BASICS OF SLEEP APNEA AND SNORING

Sleep apnea is a chronic, potentially serious disorder where your sleep is disrupted by breathing pauses or when you experience shallow breathing during sleep. Breathing pauses can occur for a few seconds to several minutes, with a frequency of around 30 times or more in one hour. When you pause breathing, the level of oxygen delivered to the brain is below normal. The brain then responds to this by disrupting your sleep so you jumpstart your breathing. A loud choking or gasping sound accompanies this. Often times, this causes you to move out of deep sleep into a lighter sleep, or you may be awakened.

What are the types of sleep apnea?

  • Obstructive sleep apnea is the most common type. Snoring ensues because the soft tissues at the back of the throat relax during sleep and block the airway. Moreover, allergies or other medical conditions that result to nasal congestion and blockage may contribute to obstructive sleep apnea. In this condition, you may not be aware of your awakenings.
  • Central sleep apnea involves the central nervous system and is not as common as obstructive sleep apnea. It occurs when the brain fails to activate the muscles that control your breathing. People with this condition seldom snore and are often aware of their sleep being disrupted by apnea.
  • Complex sleep apnea is obstructive sleep apnea and central sleep combined.

Who can have sleep apnea?

Sleep apnea can affect male, female, the young or the old. However, there are particular risk factors associated with each type.

You are at risk for obstructive sleep apnea if you are:

  • 65 years old or above
  • Male
  • Overweight
  • Smoker
  • Has a family member suffering from sleep apnea
  • Hispanic, Pacific Islander, or Black

Other factors may include the following physical attributes:

  • Thick neck
  • Enlarged tonsils or adenoids (common in children)
  • Deviated septum
  • Receding chin

You are at risk for central sleep apnea if you are:

  • 65 years old or above
  • suffering from a serious medical condition (such as stroke, heart disease, neurological problems, or brainstem or spinal injury)

What are the signs and symptoms?

Sleep apnea may root from a serious disorder; therefore, it is necessary to consult your doctor. However, sleep apnea is often undiagnosed because the prominent symptoms can manifest while you are sleeping. You may need the help of a sleep partner to observe your sleeping habits. You may also set up an audio or video recording of yourself during sleep. Snoring may indicate

sleep apnea, as well as the following:

While asleep

  • shallow breathing
  • breathing pauses
  • gasping for air or choking
  • awakenings, feeling confused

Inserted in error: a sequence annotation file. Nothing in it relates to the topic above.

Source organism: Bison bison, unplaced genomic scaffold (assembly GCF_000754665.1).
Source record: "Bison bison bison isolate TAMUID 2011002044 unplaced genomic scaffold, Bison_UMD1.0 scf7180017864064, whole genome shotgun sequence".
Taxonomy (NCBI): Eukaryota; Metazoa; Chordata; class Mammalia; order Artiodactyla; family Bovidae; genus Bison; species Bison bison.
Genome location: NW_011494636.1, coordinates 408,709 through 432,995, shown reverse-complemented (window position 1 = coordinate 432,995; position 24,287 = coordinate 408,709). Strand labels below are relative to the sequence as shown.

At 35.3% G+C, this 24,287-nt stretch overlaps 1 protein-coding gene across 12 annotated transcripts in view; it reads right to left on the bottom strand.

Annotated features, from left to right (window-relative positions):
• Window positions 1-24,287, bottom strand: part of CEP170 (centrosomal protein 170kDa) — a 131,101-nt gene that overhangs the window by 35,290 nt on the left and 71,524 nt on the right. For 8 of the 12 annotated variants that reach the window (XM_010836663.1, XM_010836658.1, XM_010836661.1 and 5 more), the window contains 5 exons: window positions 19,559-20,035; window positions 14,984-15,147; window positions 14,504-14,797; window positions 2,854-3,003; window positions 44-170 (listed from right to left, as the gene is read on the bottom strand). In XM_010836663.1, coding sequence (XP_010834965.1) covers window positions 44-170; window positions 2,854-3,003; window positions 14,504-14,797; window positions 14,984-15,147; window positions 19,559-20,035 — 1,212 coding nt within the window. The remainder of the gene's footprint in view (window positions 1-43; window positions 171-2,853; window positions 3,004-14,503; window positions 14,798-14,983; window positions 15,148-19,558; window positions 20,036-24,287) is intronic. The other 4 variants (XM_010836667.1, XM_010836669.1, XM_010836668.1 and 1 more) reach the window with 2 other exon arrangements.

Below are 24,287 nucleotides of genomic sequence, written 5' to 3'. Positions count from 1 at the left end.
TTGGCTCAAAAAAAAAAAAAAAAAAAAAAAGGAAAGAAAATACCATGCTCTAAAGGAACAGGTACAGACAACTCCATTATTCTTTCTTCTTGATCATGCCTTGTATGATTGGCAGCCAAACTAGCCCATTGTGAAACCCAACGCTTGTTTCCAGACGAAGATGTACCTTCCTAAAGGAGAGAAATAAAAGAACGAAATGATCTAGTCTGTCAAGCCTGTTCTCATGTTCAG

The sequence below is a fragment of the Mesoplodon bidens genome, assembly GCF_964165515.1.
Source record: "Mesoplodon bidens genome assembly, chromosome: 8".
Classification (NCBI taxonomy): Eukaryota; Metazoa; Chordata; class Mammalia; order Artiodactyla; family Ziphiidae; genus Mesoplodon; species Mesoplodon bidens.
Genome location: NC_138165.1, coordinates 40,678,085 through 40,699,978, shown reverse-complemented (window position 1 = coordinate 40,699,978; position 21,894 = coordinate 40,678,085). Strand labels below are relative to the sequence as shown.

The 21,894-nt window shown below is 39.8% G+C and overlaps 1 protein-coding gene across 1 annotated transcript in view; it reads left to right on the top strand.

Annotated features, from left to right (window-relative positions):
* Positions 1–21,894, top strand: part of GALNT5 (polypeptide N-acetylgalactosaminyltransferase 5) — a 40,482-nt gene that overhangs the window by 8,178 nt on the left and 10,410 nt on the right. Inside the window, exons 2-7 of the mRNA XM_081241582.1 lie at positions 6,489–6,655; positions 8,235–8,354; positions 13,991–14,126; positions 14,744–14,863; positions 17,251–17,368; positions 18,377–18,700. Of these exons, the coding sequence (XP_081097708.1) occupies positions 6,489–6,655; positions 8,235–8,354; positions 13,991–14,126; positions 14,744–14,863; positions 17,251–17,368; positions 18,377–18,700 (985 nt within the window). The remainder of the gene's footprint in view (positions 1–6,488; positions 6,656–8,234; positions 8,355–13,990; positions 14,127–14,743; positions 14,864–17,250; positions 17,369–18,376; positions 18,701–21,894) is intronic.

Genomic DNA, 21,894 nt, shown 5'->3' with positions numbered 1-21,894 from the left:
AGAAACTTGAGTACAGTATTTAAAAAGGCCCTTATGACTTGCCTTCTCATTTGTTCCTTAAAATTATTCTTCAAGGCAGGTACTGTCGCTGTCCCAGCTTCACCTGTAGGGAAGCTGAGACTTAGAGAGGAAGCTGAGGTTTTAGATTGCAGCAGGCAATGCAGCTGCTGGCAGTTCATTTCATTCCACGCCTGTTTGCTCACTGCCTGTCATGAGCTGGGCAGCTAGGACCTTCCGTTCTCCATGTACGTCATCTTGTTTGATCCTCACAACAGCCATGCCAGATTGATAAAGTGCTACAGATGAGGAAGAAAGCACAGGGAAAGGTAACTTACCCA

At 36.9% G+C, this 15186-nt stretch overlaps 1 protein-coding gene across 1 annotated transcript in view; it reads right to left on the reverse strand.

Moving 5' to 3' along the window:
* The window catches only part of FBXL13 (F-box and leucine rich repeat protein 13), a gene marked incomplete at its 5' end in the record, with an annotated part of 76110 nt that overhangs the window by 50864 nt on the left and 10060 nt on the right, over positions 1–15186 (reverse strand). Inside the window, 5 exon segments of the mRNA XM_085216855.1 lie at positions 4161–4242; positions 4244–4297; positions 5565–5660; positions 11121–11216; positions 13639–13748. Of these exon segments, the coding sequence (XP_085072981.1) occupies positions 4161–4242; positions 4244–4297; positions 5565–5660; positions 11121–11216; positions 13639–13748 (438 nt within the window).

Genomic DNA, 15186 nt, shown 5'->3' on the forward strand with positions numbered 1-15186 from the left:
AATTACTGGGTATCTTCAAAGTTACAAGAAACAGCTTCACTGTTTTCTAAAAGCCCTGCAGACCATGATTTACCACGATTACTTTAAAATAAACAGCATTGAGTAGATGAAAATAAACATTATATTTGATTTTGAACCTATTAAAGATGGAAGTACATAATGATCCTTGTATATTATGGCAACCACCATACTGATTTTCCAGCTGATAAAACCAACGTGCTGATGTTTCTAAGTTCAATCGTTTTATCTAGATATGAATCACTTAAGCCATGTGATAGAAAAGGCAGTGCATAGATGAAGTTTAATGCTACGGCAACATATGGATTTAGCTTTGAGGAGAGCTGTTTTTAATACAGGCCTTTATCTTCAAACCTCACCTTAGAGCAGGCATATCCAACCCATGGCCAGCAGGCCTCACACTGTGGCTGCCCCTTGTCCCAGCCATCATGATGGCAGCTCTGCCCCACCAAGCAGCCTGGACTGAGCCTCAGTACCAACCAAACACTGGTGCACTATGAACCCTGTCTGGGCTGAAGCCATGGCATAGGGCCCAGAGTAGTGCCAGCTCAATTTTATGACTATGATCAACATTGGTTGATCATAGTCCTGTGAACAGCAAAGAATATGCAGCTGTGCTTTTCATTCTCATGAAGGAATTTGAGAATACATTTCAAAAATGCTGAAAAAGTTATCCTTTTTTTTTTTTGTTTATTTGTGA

At daytime

  • Dry mouth or sore throat upon waking up
  • Morning headaches
  • Extreme sleepiness
  • Feeling of poor sleep quality
  • Poor concentration, attention or memory
  • Mood swings
  • Recent weight gain

Is it sleep apnea or just snoring?

Snoring may indicate sleep apnea, but not all those who have sleep apnea snore. Furthermore, snoring does not automatically mean one has sleep apnea. The major difference lies on the fact that snoring does not likely affect the quality of sleep, thus, daytime symptoms may not be present.

What are the causes of snoring?

The way you snore indicates the cause of snoring. By correctly determining how you snore, you are closer to knowing the appropriate cure for your condition.

  • Snoring while the mouth is closed indicate tongue problem
  • Snoring while the mouth is open may be linked to tissues at the back of your throat.
  • Snoring while sleeping on your back is a milder problem and may indicate the need for a change in positioning, improvement in sleep habits and lifestyle changes
  • Snoring in all sleep positions is more severe and may necessitate a more comprehensive management.

What can treat sleep apnea and snoring?

The objective of treating sleep apnea is to be able to re-establish a regular breathing pattern during sleep and to alleviate symptoms such as snoring and symptoms of poor sleep quality . Obstructive sleep apnea and snoring can be treated by making changes in your bedtime habits and lifestyle, as well as performing throat exercises. Clinical treatments may also be considered, which may include the use of dental appliance, breathing devices and even surgery. Medications are only used to treat daytime sleepiness associated with sleep apnea, but does not cure the apnea itself . In cases of central apnea, treating the underlying medical condition, such as neuromuscular or heart disorder, is necessary.